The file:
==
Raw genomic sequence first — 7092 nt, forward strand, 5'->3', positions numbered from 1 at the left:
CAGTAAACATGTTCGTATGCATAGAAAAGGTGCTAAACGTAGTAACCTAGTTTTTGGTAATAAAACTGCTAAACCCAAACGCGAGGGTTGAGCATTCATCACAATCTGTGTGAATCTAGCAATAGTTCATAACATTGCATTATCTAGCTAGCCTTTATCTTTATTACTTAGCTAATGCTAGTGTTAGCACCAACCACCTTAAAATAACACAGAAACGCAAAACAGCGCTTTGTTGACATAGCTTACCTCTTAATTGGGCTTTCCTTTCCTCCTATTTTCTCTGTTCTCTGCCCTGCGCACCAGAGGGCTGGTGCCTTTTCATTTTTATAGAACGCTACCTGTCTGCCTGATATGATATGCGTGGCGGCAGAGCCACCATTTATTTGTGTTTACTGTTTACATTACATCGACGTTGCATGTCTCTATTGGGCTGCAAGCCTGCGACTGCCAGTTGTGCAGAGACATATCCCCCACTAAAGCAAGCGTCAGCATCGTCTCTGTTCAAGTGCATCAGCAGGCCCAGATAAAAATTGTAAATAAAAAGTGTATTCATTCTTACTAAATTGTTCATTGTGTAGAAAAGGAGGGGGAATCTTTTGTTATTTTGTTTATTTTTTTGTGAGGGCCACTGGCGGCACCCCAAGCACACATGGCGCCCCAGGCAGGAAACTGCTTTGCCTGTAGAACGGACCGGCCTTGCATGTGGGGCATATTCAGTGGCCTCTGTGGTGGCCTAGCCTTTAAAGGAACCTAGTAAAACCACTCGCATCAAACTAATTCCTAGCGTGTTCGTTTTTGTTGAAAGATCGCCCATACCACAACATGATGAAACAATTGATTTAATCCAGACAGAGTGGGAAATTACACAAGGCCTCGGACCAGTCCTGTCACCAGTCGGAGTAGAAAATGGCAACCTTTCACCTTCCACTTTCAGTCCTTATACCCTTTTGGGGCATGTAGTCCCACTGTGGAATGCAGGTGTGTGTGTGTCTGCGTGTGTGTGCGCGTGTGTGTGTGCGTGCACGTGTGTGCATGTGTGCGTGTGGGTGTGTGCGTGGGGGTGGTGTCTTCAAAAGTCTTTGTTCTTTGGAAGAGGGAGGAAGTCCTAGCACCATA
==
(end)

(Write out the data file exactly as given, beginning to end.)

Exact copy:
Raw genomic sequence first — 7092 nt, forward strand, 5'->3', positions numbered from 1 at the left:
CAGTAAACATGTTCGTATGCATAGAAAAGGTGCTAAACGTAGTAACCTAGTTTTTGGTAATAAAACTGCTAAACCCAAACGCGAGGGTTGAGCATTCATCACAATCTGTGTGAATCTAGCAATAGTTCATAACATTGCATTATCTAGCTAGCCTTTATCTTTATTACTTAGCTAATGCTAGTGTTAGCACCAACCACCTTAAAATAACACAGAAACGCAAAACAGCGCTTTGTTGACATAGCTTACCTCTTAATTGGGCTTTCCTTTCCTCCTATTTTCTCTGTTCTCTGCCCTGCGCACCAGAGGGCTGGTGCCTTTTCATTTTTATAGAACGCTACCTGTCTGCCTGATATGATATGCGTGGCGGCAGAGCCACCATTTATTTGTGTTTACTGTTTACATTACATCGACGTTGCATGTCTCTATTGGGCTGCAAGCCTGCGACTGCCAGTTGTGCAGAGACATATCCCCCACTAAAGCAAGCGTCAGCATCGTCTCTGTTCAAGTGCATCAGCAGGCCCAGATAAAAATTGTAAATAAAAAGTGTATTCATTCTTACTAAATTGTTCATTGTGTAGAAAAGGAGGGGGAATCTTTTGTTATTTTGTTTATTTTTTTGTGAGGGCCACTGGCGGCACCCCAAGCACACATGGCGCCCCAGGCAGGAAACTGCTTTGCCTGTAGAACGGACCGGCCTTGCATGTGGGGCATATTCAGTGGCCTCTGTGGTGGCCTAGCCTTTAAAGGAACCTAGTAAAACCACTCGCATCAAACTAATTCCTAGCGTGTTCGTTTTTGTTGAAAGATCGCCCATACCACAACATGATGAAACAATTGATTTAATCCAGACAGAGTGGGAAATTACACAAGGCCTCGGACCAGTCCTGTCACCAGTCGGAGTAGAAAATGGCAACCTTTCACCTTCCACTTTCAGTCCTTATACCCTTTTGGGGCATGTAGTCCCACTGTGGAATGCAGGTGTGTGTGTGTCTGCGTGTGTGTGCGCGTGTGTGTGTGCGTGCACGTGTGTGCATGTGTGCGTGTGGGTGTGTGCGTGGGGGTGGTGTCTTCAAAAGTCTTTGTTCTTTGGAAGAGGGAGGAAGTCCTAGCACCATA